how to differentiate shigella from salmonella

TSI- salmonella produces H2S and turns media black

infection of S. enterica causes

INVASIVE gastroenteritis

symptoms of invasive gastroenteritis resulting from non-typhoidal (enterica) salmonella infection

N/V/C/bloody diarrhea

diarrhea in S. enterica infection


normal flora location for s. enterica

guts of reptiles, birds, mammals

s. enterica infection may occur following the ingestion of

contaminated eggs, poultry

if s. enterica disseminates through the blood, it may cause


symptoms of typhoid fever

fever, diarrhea, abdominal pain, headache+rose spots, pulse/temp dissociation

typhoid fever typically involves travel to

africa, asia, south america

classic presentation of salmonella typhi

rose spotspulse temperature dissociateosteomyelitis (if sickle cell)

number one cause of osteomyelitis in patients with sickle cell anemia

S. typhi

pt with sickle cell anemia and osteomyelitis

S. typhi

rose spots

s. typhisalmon color macules on trunk and abdomen

salmon colored macules on trunk and abdomen

S. typhi

pulse temperature dissociation

high fever with low pulse

shigella motility


shigella stain


identifying characteristics of shigella (3)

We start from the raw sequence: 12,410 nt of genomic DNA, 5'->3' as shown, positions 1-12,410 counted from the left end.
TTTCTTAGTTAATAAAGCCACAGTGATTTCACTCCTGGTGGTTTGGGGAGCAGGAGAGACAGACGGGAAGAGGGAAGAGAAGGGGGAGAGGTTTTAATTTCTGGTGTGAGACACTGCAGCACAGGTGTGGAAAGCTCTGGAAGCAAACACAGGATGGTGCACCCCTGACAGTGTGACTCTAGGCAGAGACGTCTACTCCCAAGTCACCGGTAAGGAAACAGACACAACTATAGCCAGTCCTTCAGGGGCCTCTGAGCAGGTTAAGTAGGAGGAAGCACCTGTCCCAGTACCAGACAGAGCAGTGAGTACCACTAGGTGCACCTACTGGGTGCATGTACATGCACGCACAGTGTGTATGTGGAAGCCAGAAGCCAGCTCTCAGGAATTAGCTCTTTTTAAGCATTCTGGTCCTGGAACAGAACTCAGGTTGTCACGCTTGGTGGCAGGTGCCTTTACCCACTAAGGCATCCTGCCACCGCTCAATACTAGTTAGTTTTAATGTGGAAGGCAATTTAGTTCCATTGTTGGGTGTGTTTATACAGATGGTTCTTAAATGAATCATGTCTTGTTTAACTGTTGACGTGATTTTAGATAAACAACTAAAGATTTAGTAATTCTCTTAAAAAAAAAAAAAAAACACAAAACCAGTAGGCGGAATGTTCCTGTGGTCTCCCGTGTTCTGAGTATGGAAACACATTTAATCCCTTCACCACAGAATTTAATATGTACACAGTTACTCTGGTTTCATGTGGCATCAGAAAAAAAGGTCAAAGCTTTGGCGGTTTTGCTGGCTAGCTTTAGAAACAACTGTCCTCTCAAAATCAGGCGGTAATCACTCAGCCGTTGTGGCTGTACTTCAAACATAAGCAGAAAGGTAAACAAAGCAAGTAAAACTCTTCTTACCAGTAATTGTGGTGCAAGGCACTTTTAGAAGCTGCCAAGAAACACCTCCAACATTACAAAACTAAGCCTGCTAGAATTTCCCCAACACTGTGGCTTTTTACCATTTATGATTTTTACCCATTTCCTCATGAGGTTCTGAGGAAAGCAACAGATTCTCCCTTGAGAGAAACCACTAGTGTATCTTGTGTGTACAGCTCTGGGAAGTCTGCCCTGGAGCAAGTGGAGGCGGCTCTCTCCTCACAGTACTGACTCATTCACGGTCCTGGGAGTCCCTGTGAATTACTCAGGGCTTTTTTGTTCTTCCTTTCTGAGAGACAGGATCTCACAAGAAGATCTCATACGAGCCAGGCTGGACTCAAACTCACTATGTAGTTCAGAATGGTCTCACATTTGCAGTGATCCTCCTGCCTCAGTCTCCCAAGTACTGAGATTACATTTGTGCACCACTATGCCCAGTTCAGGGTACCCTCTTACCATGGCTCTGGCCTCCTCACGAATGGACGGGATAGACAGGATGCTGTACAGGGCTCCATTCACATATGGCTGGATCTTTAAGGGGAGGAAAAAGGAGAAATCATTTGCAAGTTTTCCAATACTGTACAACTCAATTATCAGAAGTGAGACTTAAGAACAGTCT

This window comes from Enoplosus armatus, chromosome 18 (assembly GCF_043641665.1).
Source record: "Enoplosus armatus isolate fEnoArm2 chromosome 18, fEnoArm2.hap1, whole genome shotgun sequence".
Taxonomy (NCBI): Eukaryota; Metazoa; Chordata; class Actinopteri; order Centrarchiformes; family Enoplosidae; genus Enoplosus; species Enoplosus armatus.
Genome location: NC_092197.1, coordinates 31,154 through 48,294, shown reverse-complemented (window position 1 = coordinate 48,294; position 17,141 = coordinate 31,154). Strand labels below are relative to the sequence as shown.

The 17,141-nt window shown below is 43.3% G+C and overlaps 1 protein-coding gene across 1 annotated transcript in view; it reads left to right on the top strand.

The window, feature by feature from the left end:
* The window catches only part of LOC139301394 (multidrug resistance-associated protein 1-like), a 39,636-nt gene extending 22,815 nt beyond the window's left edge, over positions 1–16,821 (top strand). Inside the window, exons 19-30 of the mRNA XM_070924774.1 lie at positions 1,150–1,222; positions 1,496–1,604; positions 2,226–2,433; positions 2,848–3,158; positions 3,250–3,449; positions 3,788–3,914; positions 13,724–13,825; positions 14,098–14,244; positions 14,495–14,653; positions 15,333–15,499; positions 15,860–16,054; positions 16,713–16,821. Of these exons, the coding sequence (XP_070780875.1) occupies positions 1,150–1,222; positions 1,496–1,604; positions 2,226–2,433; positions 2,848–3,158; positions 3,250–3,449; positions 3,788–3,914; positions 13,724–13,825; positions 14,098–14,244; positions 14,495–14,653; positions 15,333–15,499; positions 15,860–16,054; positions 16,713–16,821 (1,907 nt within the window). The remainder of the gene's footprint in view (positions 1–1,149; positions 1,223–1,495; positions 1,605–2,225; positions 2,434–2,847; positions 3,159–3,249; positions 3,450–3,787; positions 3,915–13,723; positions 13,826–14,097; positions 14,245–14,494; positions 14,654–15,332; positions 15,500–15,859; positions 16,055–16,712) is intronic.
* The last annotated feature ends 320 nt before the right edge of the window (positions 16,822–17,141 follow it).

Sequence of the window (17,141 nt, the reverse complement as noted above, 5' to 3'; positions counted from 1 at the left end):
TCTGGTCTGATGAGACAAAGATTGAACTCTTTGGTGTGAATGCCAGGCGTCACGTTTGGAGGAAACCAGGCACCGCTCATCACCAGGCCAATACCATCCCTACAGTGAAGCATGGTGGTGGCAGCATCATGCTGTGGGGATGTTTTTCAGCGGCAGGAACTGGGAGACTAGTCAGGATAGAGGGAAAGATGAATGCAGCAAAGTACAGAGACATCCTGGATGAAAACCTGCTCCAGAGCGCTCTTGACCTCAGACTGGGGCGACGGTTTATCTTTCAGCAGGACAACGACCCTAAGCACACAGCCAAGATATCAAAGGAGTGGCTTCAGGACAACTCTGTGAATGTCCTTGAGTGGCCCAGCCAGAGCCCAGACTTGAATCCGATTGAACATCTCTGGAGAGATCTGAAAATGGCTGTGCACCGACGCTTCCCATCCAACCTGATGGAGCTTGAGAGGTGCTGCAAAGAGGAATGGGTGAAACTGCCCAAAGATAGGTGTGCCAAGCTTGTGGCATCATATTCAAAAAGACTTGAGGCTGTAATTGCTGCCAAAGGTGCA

immune response illicited by shigella infection

largely PMNs

immune response in salmonella vs shigella

salmonella: monocytic shigella: PMN

what is invaded in salmonella enterica infection

GI mucosa

what is invaded in shigella infection

M cells of peyer's patches

invasion of peyer's patch M cells


H2S status salmonella


H2S status shigella


oxidase status of shigella


lactose fermenting status of shigella


major identifying characteristics of shigella (6)

G-rodnon-motilenon-lactose fermenteroxidase negativeH2S negative

how does shigella invade M cells


when shigella invades M cells, what is the result


how does shigella infection spread


difference in spread of infection: salmonella vs shigella

salmonella: bloodstreamshigella: cell to cell

shigella toxin

shiga toxin

bacteria needed to cause disease in shigella infection

VERY low (roughly 10)

major identifying features of proteus (6)

G-rodurease positiveswarming phenotypenon-lactose fermenteroxidase negative

lactose fermenting status of proteus


urease status of proteus


swarming phenotype


bulls-eye on blood agar


proteus infection is associated with

struvite kidney stone formation

struvite kidney stone formation


major identifying features of pseudomonas aeruginosa (7)

G-rodobligate aerobewater lovingoxidase positivenon-lactose fermentingcapsulated

which G- rod loves water

P. aeruginosa

environmental preference of P. aeruginosa